Archive for Wednesday, July 19, 2006

Residents returning to nursing center

Laundry room fire forced evacuation

July 19, 2006

Tonganoxie Nursing Center is back in business, following a recent fire that forced residents to move.

The center was home to 70 people on July 1, when a fire broke out in a dryer in the laundry room. All 71 residents were evacuated from the building -- and then moved to other quarters.

But last Thursday, 12 days after the fire, the residents began returning to Tonganoxie.

About 50 residents had been taken to the former county infirmary in Leavenworth. And the Tonganoxie center's staff also set up shop at the former infirmary, which, ironically, the county had closed shortly before the fire.

And while nursing center residents are glad to be back in Tonganoxie, they handled their time away well, according to Kim Smith, the center's executive director.

"They did really well," she said. "And everybody stayed upbeat. ... When they came back in the front door, big old smiles came over their faces. We're back home."

A few residents still have not moved back in.

"We have one hallway that we're still doing repair work on, and that should be finalized soon so the residents in another home should be able to come back," Smith said.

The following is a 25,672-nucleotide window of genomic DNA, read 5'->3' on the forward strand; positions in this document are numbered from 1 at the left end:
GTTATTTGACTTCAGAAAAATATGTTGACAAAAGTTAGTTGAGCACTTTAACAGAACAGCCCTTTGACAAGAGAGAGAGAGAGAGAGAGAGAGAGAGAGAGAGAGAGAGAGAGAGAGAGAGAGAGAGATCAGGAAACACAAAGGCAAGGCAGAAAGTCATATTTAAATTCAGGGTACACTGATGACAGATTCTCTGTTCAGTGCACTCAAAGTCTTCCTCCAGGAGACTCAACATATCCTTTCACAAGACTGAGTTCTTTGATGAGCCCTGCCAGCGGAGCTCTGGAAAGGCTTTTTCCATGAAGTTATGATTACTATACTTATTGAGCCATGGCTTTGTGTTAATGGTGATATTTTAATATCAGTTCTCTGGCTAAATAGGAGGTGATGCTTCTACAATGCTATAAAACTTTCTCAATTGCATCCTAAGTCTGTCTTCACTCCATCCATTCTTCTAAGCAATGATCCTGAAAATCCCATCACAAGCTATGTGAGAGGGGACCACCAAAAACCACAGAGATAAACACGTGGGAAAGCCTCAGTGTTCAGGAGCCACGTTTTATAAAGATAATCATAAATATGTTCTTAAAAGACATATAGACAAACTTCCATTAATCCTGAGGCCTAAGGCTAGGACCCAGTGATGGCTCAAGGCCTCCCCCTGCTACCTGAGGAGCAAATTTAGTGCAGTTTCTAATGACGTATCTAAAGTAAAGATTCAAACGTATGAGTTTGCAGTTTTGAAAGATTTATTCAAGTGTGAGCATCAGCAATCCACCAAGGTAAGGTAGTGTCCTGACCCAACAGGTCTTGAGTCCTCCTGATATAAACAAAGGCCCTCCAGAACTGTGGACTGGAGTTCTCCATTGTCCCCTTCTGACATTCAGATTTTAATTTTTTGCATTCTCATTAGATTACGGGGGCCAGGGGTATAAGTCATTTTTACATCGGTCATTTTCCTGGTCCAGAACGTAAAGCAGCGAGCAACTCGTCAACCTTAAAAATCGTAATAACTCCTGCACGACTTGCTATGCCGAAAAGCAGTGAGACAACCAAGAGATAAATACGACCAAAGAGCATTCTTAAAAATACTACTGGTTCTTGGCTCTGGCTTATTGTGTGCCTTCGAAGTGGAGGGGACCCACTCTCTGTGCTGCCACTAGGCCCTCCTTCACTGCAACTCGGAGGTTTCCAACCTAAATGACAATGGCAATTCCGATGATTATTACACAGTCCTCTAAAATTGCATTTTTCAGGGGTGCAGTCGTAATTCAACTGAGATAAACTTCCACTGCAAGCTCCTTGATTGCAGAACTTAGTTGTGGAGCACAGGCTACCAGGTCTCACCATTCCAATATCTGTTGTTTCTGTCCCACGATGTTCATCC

She said repair work in the kitchen and dining room is complete. Fire officials estimated the blaze caused $100,000 in damage.

On Thursday, Leavenworth firefighters helped load nursing home residents into vans for the trip to Tonganoxie, where three local firefighters were on hand to help residents.

"We assisted in unloading when they brought them down, and we helped them unload some of the equipment," said Tonganoxie fire Capt. John Callaghan. "They were showing up, three, four, five at a time. It was right at lunch time, so a lot of them went to the dining room."

Smith said she was grateful for the work of firefighters -- when they responded to the July 1 blaze, and for the help they've provided since.

"The firefighters and the Red Cross and the police department, the council on aging and the volunteers in the community were absolutely wonderful," Smith said. And she, like Callaghan, is thankful the fire wasn't more severe than it was.

"It's probably our worst-case scenario," Callaghan said of fire breaking out at the nursing home. "That and the schools and the old downtown district. Those are three things that we know if we have something there, it's an issue.

"It's definitely something that we have plans for, and it all came together."

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